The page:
Import statements are executed in two steps: (1) find a module, and initialize it if necessary; (2) define a name or names in the local namespace (of the scope where the import statement occurs). The first form (without from) repeats these steps for each identifier in the list. The form with from performs step (1) once, and then performs step (2) repeatedly.
In this context, to ``initialize'' a built-in or extension module means to call an initialization function that the module must provide for the purpose (in the reference implementation, the function's name is obtained by prepending string ``init'' to the module's name); to ``initialize'' a Python-coded module means to execute the module's body.
The system maintains a table of modules that have been or are being
indexed by module name. This table is
sys.modules. When a module name is found in
this table, step (1) is finished. If not, a search for a module
definition is started. When a module is found, it is loaded. Details
of the module searching and loading process are implementation and
platform specific. It generally involves searching for a ``built-in''
module with the given name and then searching a list of locations
If a built-in module is found, its built-in initialization code is executed and step (1) is finished. If no matching file is found, ImportError is raised. If a file is found, it is parsed, yielding an executable code block. If a syntax error occurs, SyntaxError is raised. Otherwise, an empty module of the given name is created and inserted in the module table, and then the code block is executed in the context of this module. Exceptions during this execution terminate step (1).
When step (1) finishes without raising an exception, step (2) can begin.
The first form of import statement binds the module name in
the local namespace to the module object, and then goes on to import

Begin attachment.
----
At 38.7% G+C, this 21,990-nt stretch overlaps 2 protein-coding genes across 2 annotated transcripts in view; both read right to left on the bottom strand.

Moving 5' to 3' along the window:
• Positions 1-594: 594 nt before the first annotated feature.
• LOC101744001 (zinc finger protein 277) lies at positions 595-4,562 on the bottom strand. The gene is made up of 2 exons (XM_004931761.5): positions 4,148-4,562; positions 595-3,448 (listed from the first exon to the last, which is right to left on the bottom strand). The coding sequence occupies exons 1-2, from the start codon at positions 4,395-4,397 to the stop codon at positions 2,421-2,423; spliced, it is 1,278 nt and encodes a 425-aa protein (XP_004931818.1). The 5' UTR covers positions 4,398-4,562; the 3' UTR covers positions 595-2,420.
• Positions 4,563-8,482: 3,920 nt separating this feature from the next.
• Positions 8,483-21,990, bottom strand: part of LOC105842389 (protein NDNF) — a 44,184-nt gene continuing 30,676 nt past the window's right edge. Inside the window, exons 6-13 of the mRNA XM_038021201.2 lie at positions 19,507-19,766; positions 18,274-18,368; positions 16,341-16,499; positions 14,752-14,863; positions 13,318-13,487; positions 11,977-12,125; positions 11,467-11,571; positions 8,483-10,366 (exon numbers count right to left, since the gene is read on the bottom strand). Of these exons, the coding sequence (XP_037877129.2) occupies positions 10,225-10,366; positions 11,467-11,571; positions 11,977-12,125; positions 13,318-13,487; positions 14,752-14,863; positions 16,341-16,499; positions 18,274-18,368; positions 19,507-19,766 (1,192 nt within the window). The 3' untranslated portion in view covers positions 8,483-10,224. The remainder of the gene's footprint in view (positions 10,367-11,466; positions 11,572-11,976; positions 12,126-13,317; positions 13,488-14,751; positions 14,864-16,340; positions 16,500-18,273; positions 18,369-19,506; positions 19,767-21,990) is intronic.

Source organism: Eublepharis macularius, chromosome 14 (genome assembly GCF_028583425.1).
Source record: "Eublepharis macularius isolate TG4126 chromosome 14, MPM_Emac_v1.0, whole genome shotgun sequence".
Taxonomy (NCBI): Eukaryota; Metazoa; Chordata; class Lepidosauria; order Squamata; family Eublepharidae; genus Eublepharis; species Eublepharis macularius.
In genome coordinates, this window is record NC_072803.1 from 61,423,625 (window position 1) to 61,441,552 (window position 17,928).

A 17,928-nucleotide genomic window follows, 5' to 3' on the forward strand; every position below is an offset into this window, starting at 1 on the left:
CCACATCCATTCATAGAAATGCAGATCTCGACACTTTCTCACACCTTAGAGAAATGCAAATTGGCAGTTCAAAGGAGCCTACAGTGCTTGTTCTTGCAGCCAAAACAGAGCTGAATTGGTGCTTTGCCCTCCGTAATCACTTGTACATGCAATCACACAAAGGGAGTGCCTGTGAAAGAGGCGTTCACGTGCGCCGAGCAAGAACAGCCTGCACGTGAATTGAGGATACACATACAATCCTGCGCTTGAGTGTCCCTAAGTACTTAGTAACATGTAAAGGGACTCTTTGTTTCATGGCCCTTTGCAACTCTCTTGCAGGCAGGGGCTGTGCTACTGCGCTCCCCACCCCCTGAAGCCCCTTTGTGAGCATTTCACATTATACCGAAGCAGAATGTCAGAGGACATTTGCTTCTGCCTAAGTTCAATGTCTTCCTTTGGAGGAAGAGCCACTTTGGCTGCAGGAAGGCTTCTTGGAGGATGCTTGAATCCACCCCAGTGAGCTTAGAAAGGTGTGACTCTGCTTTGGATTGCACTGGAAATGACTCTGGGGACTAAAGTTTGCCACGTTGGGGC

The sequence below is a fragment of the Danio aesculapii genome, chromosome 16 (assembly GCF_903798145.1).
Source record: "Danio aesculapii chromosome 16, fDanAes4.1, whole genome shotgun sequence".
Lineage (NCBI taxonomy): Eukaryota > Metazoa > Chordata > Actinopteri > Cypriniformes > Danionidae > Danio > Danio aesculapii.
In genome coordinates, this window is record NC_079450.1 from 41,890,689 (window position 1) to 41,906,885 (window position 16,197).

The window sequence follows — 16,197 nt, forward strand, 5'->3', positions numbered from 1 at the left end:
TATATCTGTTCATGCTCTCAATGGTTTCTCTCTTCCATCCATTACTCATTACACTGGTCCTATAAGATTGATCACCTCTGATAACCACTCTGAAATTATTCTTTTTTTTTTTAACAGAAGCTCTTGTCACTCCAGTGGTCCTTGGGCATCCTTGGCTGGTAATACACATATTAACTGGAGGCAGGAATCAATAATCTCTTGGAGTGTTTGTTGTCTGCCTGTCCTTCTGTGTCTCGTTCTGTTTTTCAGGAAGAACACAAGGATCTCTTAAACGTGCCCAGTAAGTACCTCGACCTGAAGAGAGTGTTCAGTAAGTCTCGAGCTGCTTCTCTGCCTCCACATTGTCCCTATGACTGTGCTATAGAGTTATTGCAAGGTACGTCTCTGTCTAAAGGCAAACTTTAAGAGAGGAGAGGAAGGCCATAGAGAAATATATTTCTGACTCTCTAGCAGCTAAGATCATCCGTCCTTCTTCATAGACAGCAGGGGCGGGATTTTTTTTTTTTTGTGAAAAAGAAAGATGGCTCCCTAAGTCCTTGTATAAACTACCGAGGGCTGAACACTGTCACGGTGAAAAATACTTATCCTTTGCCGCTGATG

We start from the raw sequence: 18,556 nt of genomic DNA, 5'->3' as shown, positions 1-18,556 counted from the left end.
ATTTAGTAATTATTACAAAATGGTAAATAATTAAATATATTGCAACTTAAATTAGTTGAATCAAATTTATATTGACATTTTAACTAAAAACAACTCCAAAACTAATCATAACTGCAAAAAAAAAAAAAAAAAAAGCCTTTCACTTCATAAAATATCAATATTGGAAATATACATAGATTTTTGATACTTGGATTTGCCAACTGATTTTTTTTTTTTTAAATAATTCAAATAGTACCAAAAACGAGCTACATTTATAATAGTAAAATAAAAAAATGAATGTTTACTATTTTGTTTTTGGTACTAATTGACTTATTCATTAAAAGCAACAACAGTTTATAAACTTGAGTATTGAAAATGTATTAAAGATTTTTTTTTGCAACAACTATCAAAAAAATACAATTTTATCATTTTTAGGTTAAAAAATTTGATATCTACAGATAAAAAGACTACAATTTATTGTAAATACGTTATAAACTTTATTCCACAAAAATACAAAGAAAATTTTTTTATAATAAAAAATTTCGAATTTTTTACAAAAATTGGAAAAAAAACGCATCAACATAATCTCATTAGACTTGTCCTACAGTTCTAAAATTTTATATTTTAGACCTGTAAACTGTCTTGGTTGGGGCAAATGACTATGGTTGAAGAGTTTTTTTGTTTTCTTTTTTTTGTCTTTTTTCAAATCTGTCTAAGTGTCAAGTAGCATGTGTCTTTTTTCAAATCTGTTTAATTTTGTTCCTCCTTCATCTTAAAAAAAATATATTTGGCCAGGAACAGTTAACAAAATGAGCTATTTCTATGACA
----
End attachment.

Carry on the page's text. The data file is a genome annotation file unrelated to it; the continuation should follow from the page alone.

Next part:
the next identifier, if any. If the module name is followed by
as, the name following as is used as the local
name for the module. To avoid confusion, you cannot import modules
with dotted names as a different local name. So
module as m is legal, but
import module.submod as s is not.
The latter should be written as
from module import submod as s;
The from form does not bind the module name: it goes through the list of identifiers, looks each one of them up in the module found in step (1), and binds the name in the local namespace to the object thus found. As with the first form of import, an alternate local name can be supplied by specifying "as localname". If a name is not found, ImportError is raised. If the list of identifiers is replaced by a star ("*"), all public names defined in the module are bound in the local namespace of the import statement..
The public names defined by a module are determined by checking
the module's namespace for a variable named
defined, it must be a sequence of strings which are names defined or
imported by that module. The names given in
__all__ are all
considered public and are required to exist. If
__all__ is not
defined, the set of public names includes all names found in the
module's namespace which do not begin with an underscore character
The from form with "*" may only occur in a module scope. If the wild card form of import -- "import *" -- is used in a function and the function contains or is a nested block with free variables, the compiler will raise a SyntaxError.
Hierarchical module names: when the module names contains one or more dots, the module search
path is carried out differently. The sequence of identifiers up to
the last dot is used to find a ``package'' ; the final
identifier is then searched inside the package. A package is
generally a subdirectory of a directory on
sys.path that has a
file __init__.py. [XXX Can't be bothered to spell this out right now; see the URL
http://www.python.org/doc/essays/packages.html for more details, also
about how the module search works from inside a package.]
The built-in function __import__() is provided to support applications that determine which modules need to be loaded dynamically; refer to Built-in Functions in the Python Library Reference for additional information.
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